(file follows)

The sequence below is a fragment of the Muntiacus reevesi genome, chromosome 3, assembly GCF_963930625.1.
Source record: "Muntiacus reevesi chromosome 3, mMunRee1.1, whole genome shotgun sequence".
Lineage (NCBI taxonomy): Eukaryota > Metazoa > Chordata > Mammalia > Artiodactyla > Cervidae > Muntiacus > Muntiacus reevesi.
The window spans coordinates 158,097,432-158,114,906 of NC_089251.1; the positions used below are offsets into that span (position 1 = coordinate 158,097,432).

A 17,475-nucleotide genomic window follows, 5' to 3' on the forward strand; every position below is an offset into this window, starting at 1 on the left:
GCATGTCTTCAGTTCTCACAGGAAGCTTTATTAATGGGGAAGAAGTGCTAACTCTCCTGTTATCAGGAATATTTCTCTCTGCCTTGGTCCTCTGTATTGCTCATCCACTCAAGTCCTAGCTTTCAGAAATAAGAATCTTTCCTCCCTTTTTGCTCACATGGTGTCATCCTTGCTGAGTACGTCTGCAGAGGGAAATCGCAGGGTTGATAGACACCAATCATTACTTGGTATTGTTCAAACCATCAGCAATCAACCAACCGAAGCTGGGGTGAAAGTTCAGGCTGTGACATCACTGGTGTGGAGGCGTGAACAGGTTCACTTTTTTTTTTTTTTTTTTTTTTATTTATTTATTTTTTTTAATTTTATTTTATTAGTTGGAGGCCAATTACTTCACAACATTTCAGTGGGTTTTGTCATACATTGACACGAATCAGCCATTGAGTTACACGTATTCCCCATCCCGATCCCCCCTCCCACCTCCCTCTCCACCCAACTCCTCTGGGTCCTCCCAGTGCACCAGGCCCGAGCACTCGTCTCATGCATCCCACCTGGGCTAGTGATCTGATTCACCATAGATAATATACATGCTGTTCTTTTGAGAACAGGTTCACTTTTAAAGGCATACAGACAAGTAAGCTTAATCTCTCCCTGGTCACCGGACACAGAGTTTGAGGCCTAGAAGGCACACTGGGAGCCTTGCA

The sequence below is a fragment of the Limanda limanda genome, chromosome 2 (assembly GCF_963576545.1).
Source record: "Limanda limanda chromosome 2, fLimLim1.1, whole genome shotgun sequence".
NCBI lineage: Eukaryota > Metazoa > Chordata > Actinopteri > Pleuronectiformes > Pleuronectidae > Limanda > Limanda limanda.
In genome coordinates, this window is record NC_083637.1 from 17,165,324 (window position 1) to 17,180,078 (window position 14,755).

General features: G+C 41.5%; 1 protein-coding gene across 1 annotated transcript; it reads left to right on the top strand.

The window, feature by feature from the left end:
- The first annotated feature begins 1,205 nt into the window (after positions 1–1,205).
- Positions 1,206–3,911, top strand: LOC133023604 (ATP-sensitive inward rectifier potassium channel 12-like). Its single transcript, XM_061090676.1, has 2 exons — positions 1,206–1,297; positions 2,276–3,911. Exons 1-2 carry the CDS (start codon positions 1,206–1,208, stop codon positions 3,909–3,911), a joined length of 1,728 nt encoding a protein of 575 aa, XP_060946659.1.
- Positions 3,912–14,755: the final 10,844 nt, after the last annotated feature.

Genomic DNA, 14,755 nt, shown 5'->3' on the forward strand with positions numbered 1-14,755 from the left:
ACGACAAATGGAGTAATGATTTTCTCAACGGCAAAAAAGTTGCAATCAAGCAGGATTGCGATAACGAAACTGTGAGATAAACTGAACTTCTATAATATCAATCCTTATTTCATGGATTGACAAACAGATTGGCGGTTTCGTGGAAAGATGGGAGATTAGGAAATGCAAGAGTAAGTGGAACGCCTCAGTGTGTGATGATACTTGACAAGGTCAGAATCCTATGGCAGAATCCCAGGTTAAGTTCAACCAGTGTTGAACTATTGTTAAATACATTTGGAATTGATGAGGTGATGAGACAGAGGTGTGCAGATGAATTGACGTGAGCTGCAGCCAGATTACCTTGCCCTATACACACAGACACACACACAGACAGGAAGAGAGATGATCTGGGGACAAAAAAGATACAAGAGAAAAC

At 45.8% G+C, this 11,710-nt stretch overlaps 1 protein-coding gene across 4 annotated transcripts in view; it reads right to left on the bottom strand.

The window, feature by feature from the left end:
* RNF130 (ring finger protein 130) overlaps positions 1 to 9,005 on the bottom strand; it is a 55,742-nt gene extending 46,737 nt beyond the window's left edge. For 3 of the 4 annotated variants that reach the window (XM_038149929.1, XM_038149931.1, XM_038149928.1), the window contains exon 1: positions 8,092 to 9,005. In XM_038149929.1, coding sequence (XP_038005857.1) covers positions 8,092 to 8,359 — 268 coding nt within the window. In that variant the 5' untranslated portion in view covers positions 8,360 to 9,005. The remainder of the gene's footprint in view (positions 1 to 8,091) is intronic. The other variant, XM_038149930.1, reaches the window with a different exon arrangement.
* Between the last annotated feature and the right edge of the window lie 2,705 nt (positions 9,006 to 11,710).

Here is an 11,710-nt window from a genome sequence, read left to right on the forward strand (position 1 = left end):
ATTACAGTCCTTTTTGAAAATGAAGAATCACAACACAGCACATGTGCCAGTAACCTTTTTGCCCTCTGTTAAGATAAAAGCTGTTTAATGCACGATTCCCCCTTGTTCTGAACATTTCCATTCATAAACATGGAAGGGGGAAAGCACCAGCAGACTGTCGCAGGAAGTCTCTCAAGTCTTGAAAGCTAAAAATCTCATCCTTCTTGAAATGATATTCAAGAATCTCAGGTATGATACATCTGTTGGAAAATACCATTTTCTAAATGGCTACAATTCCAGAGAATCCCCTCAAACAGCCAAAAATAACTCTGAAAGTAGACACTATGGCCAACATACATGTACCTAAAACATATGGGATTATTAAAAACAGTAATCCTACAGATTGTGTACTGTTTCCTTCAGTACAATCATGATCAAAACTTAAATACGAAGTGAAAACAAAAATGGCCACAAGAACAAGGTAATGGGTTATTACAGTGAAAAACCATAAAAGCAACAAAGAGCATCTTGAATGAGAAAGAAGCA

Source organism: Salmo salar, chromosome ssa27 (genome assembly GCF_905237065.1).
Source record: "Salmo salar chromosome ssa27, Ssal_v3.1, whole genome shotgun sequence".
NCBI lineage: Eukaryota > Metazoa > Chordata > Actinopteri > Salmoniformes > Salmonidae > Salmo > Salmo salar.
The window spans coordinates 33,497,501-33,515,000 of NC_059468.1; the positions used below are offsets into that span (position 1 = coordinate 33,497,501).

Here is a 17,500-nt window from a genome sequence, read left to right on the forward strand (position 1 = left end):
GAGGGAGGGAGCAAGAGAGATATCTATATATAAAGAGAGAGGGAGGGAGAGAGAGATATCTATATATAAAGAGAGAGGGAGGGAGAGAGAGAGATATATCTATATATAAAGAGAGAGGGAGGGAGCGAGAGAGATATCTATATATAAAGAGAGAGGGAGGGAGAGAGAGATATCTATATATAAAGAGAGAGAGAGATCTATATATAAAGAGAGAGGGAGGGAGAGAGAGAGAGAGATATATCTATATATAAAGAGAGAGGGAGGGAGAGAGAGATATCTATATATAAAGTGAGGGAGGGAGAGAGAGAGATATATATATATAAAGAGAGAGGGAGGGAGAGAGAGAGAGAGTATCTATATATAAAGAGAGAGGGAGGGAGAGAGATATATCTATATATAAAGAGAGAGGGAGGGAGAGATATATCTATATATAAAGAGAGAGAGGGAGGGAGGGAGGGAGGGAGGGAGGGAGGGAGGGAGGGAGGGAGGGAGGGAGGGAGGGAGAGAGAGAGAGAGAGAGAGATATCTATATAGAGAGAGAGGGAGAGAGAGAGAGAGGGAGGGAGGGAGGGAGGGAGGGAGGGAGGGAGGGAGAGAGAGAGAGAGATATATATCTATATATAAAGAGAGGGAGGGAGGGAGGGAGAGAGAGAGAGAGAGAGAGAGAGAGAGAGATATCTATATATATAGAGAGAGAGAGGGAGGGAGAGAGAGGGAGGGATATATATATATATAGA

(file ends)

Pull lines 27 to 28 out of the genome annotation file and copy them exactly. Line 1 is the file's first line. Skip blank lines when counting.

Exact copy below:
The window spans coordinates 33,497,501-33,515,000 of NC_059468.1; the positions used below are offsets into that span (position 1 = coordinate 33,497,501).

Here is a 17,500-nt window from a genome sequence, read left to right on the forward strand (position 1 = left end):